Pilgrims and Puritans

It is pretty common for people to get the Pilgrims and the Puritans mixed up.

Since the United Church of Christ traces its history through both of these, I thought it would be helpful for you to know the difference (though I’m willing to be that they both liked turkey!).

Both groups originated in England and both ended up in Massachusetts, but that is where the similarities end.

England, under Henry the VIII, split with the Roman Catholic in 1534.  The Church of England (or the Anglican Church or—in the U.S. today—the Episcopal Church) was created instead.  Attending the Church of England was a requirement of the citizenry and those who didn’t were punished.  One group of so-called “Separatists” began worshiping in secret despite knowing this was treasonous.

Not surprisingly, they were persecuted by the state.  When it became too much, they decided to leave England for Holland.  That worked out for a while but fears grew that the children of the separatists were becoming too culturally Dutch so a portion of the group left Holland, returned to London and boarded the Mayflower for “the New World”.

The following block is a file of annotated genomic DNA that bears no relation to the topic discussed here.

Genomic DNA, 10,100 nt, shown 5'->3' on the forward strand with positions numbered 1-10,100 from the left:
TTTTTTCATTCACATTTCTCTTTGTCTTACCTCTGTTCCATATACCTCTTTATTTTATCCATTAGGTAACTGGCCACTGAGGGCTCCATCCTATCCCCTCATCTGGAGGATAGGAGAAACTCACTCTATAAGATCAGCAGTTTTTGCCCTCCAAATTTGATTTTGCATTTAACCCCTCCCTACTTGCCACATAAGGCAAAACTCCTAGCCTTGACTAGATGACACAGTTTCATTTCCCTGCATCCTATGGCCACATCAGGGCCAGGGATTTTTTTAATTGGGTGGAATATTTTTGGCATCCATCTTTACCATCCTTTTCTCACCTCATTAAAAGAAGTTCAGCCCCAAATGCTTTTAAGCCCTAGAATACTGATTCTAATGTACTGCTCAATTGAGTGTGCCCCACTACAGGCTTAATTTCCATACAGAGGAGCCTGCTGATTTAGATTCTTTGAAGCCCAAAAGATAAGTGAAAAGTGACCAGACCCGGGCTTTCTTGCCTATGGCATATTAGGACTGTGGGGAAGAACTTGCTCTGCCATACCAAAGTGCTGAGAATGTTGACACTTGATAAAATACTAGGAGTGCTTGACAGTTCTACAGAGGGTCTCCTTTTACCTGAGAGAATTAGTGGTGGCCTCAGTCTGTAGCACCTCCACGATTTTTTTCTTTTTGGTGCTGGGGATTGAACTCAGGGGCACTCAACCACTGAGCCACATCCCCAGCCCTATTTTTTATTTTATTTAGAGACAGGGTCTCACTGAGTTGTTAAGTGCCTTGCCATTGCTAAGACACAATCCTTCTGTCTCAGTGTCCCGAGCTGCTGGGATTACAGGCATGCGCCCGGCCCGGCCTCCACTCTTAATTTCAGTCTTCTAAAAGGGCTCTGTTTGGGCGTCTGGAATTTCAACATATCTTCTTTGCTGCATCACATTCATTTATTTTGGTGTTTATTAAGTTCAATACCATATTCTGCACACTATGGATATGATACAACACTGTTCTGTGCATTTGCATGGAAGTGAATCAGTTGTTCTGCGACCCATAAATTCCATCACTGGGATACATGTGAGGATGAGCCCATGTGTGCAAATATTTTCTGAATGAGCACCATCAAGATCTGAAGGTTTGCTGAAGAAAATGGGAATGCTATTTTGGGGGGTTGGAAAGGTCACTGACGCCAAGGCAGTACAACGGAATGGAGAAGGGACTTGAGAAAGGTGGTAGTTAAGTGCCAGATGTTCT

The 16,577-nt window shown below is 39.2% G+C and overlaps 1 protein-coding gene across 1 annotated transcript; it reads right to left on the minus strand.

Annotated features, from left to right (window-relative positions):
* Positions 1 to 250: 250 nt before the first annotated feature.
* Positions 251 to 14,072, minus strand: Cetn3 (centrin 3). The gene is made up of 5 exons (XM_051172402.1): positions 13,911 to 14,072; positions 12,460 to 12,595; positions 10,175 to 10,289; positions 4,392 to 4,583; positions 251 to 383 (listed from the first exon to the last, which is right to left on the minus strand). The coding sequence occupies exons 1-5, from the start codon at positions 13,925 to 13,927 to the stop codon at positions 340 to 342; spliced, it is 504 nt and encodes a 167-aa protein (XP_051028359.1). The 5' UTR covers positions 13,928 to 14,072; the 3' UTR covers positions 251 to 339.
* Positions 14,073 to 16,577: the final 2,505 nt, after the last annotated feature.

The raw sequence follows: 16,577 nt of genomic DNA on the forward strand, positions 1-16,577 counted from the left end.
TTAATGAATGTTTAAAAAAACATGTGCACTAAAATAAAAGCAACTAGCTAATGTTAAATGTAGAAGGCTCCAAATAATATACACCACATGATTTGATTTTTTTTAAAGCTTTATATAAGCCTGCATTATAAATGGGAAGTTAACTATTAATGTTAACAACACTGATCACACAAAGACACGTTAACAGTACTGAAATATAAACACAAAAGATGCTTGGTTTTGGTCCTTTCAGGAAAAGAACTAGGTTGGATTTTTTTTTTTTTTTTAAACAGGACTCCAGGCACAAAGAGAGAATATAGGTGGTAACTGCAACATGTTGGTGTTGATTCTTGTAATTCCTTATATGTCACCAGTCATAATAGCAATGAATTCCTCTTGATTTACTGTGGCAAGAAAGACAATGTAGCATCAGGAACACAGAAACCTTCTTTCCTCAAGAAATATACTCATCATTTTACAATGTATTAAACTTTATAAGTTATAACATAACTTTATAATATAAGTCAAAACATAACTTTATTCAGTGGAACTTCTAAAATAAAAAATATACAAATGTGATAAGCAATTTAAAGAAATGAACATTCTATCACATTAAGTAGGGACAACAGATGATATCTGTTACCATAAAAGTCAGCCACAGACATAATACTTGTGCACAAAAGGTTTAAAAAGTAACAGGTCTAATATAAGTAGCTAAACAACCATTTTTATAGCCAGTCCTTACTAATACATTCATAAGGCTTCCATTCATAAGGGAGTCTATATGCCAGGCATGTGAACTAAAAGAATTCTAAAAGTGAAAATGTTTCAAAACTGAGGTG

Half of the 102 passengers died during their first winter in Plymouth.  All would have likely died if not for the help of the Wampanoag people in the area.

The Pilgrims (who only got that name in the 1800s) practiced an open form of Christian worship, were very tolerant of other people and religious practices (sound familiar?) and sought a break with the Church of England.

Puritans, on the other hand, arrived much later.  They did not seek a break with the Church of England but felt it could be reformed from within.  They desired a more “congregational” approach to church organization; the head of the church was not the pope or the king, but Jesus Christ as revealed in the bible.  Consequently, decisions were to be made democratically.  Despite this, they were hostile to other religious perspectives and felt divinely ordained in their cause.

A huge difference between these two groups was class.  Puritans were wealthy while the Pilgrims were very poor.

When the Puritans arrived in the Bay Colony in 1630, they came with 17 ships and over 1,000 passengers and a great deal of money.  Their numbers quickly grew to 20,000.  They came not only for religious freedom, but also to own land and resources.  Because of this, within a few decades the Pilgrims of Plymouth were absorbed by the Puritans in the Mass. Bay Colony.

Pilgrims and Puritans.  A similar backstory, but very different approaches and outcomes.  Something to chew on while you carve up your turkey this year!

See you in church,

–Rev. Dominic

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